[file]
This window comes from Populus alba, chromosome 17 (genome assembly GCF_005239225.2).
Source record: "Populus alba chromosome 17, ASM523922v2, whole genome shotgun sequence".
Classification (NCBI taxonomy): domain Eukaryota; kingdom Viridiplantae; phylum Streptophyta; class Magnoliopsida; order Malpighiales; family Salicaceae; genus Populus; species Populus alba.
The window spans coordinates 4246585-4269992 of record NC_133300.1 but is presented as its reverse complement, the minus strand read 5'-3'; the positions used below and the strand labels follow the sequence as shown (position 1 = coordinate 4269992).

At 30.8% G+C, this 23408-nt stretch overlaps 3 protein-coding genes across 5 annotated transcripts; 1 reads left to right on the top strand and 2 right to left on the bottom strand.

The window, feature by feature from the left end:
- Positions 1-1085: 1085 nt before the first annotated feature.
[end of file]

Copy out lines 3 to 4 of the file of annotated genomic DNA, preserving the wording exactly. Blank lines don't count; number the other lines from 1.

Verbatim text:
Classification (NCBI taxonomy): domain Eukaryota; kingdom Viridiplantae; phylum Streptophyta; class Magnoliopsida; order Malpighiales; family Salicaceae; genus Populus; species Populus alba.
The window spans coordinates 4246585-4269992 of record NC_133300.1 but is presented as its reverse complement, the minus strand read 5'-3'; the positions used below and the strand labels follow the sequence as shown (position 1 = coordinate 4269992).